It was fun, really, to sharpen my pen here. You folks are no slouches when it comes to logic, and debate, and pure unfettered, no holds barred argument. I just think some of your world views are incompatible with those I hold, and of course I consider mine to be more accurate . And as Tarun says, so does the majority of the US population. The funny thing is, he says it like it's some sort of indictment. As if I don't cherish the decent, hardworking "average" American. As if for some reason I am not proud to be part of that wonderful contingent.
Make no mistake. You and me, person to person, no animosity. But take aim at my country, especially since 9/11, and you will likely get some serious static from me. I am fiercely, unabashedly proud to be an American, and I don't really give a damn what the Gallup polls say about sentiment in the rest of the world.
I'm sorry if I've REALLY offended anyone. This is an online forum, and a loosely moderated one at that. It's meant to allow people a little latitude in commenting, and you guys have taken advantage of it on a regular basis. But you seem to indicate that I've somehow crossed some line, wandered into some territory that other people don't go. Personally, I think that's hogwash, but hey, who am I to argue?
But if I did really hurt anyone's feelings, I apologize. And the BEST way I can apologize is through action. I'll stay out of the heavy topics from now no. Peace to all.
Joe
 
Mapraputa Is
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I find it amusing that you've all gotten so ticked at me, when in the past you have all done some awfully vicious slams on other people.
Some examples wouldn't hurt, you know :roll: Preferably with links.
you and Eugene joked about how I couldn't handle the two of you,
Actually, it was my joke, Eugene did not participate so strike him out.
Here it is:
"Genya! We need to calm down this man. Apparently two cynics are too much for him."
This was said after your:
"Stay away from my family. Really, I mean that."
I meant that you got too emotional. Actually, I do not remember anybody in this forum going so emotional, that's why I said we need to calm you down, so we can talk.
and Eugene went so far as to state that I shouldn't bare my soul, because it just gave him more ammunition to make me angry. Honest! He said that, I didn't make it up!
Surely he did! Here is what he said:
"Thanks for your patience and the willingness to open up, Joe. I now know what you are. That will give me an unfair advantage in our future debates. "
-- I would never think you can read it in bad sense! Did you notice "unfair" word? Eugene wanted to play fair. In any case, did he ever said anything offensive to you later?
Ok, enough. :roll: Question to anybody: who else read Eugene's words as it just gave him more ammunition to make Joe angry?
 
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Question to anybody: who else read Eugene's words as it just gave him more ammunition to make Joe angry?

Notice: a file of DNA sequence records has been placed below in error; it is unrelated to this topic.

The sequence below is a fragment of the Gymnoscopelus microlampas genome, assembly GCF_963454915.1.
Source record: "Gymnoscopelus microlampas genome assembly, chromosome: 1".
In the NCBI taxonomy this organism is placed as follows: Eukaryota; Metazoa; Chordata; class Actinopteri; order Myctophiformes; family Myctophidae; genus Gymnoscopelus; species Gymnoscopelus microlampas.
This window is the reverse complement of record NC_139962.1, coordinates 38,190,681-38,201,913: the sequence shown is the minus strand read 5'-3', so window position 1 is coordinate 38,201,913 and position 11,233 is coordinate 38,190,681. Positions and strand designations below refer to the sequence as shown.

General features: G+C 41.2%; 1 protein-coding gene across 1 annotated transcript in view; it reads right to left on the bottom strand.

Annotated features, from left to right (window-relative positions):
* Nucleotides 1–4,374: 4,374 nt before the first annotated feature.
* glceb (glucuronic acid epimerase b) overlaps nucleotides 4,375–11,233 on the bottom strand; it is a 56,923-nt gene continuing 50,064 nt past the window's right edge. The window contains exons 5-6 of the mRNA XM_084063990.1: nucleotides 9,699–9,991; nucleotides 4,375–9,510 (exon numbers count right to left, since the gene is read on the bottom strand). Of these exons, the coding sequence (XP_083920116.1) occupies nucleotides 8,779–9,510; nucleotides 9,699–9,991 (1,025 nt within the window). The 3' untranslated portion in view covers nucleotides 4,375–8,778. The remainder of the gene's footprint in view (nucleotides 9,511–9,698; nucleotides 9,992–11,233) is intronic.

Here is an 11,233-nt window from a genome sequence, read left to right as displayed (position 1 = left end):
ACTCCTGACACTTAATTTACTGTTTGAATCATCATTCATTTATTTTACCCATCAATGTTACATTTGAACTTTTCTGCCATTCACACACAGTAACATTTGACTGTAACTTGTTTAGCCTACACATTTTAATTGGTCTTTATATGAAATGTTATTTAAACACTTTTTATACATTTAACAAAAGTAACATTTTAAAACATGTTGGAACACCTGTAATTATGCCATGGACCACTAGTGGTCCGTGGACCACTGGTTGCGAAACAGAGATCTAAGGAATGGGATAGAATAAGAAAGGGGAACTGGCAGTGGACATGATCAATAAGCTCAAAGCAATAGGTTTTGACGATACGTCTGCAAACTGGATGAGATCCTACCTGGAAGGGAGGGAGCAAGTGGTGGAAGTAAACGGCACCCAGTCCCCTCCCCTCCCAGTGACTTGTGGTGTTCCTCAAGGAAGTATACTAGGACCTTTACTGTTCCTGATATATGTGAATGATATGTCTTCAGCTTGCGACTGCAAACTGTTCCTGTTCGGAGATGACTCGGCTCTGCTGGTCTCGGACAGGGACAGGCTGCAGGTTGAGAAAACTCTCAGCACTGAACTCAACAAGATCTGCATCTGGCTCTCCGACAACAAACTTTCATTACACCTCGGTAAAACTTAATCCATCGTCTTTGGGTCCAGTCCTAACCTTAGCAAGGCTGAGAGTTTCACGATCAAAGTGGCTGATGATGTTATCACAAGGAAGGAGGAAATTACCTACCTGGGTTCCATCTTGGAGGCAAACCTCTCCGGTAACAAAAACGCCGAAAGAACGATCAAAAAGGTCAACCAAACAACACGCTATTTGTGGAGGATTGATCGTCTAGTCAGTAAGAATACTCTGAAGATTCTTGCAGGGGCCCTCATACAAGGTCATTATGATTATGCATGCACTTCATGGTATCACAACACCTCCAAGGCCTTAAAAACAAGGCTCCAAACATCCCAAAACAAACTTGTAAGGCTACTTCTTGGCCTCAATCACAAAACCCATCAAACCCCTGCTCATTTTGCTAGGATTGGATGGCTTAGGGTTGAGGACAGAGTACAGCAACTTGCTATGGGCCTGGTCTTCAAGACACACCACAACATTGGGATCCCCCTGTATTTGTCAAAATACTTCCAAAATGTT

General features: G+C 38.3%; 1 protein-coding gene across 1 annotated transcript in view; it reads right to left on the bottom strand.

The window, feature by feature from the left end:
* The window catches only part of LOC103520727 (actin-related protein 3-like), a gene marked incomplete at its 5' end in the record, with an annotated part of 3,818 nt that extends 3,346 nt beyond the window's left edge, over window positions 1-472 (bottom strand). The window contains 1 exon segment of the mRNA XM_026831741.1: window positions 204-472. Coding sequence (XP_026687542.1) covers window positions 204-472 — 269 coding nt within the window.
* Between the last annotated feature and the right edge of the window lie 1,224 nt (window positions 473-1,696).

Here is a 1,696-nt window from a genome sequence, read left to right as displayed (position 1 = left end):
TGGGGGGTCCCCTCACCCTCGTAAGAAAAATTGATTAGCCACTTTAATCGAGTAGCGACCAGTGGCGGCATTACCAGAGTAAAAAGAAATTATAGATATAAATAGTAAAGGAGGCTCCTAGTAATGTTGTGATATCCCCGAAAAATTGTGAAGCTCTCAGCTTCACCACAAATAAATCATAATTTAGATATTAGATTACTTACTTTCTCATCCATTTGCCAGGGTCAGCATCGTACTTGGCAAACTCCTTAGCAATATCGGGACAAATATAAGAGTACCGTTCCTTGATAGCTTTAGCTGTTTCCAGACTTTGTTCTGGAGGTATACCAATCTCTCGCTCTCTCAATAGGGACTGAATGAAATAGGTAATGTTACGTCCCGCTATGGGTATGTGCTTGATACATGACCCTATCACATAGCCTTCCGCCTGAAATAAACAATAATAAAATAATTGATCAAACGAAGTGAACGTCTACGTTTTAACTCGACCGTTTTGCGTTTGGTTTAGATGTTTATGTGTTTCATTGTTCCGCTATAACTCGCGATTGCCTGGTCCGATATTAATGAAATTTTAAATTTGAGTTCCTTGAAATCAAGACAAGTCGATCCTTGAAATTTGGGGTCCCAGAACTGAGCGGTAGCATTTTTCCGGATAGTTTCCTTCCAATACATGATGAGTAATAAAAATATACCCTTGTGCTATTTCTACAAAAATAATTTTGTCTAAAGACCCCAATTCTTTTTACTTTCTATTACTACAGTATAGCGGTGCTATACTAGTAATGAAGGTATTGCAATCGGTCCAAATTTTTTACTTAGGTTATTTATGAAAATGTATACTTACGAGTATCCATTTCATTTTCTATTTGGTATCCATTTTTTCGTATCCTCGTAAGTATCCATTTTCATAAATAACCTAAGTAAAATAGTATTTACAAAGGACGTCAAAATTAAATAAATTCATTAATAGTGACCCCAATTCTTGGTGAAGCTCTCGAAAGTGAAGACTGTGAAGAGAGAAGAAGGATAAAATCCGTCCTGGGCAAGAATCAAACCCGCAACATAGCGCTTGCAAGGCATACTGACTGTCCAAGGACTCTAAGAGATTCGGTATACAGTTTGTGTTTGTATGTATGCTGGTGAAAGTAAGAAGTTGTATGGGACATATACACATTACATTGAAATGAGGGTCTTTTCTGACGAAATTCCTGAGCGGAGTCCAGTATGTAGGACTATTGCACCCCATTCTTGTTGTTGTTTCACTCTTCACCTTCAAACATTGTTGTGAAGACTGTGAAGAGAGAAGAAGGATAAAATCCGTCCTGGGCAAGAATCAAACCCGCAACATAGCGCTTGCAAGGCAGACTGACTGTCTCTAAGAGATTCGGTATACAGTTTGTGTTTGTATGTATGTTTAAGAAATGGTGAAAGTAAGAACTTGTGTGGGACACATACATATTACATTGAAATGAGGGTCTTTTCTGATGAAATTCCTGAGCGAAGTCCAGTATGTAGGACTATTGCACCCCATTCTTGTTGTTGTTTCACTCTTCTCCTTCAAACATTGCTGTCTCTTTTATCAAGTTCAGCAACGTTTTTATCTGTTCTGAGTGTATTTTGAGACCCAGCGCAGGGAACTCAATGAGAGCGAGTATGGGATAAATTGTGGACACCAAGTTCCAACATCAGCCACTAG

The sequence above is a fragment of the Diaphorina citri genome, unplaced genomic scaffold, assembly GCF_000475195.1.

Eugene HAS been very quiet lately.
regards
 
Mapraputa Is
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But I AM a patriot, through and through. I love my country, I love what she stands for, I love what we have been able to do, and I have great hopes for what we can do in the future. Anybody disses my country, I will take up the gauntlet. I believe in Democracy, I believe in the Constitution, I believe in the Office of the President of the United States of America.
Great! I mean this sounds really great! Is this why you found it necessarily to execute childish personal attacks against whoever you perceive as "enemy of the state"? You missed the worst times in MD, Joe. I have great respect for people who stated their position calmly and without insulting other. Your responses make me wonder how much "patriotism" correlate with inability to listen, enamor with somebody's screwed perceptions and illusions that he/she has good reasons to attack their opponents. :roll:
MY OPINION: I think there are a group of people here on MD who consistently take shots at America. I think they are not interested in hearing anything except what they want to hear, and I think they tend to gang up on people who disagree with them.
Why don't you tell who are these people and who are the victims? We could discuss this, and hopefully understand each other better. This would be more constrictive way to resolve what you perceive as "problem", no?
but in my heart I'm finally coming to realize it's a useless battle: nobody here is trying to learn, really - the opinions are cast in stone and nothing really gets accomplished except perhaps some heightened blood pressure.
I am sorry you feel this way. My impression is diametrically opposite.
Rather than actually interact with what I say, you guys look for opportunities to trip me up in some sort of untruth. Some of you seem to revel in finding what you consider to be inconsistencies in my logic.
And what exactly is wrong with pointing out what we consider to be inconsistencies in your logic? So you complain that nobody wants to change his/her opinion here, yet when we point out inconsistencies in your logic, you... well... complain? We do it to each other too. It doesn't mean we do not listen to what you have to say, just taking side notes.
And as Tarun says, so does the majority of the US population. The funny thing is, he says it like it's some sort of indictment.
Joe, you really need to do something with your reading skills. He gave an example of how "majority" can be wrong. Does that mean that majority is *always* wrong?
I am fiercely, unabashedly proud to be an American, and I don't really give a damn what the Gallup polls say about sentiment in the rest of the world.
That's not a very healthy position, but that's only my opinion.
[ October 27, 2003: Message edited by: Mapraputa Is ]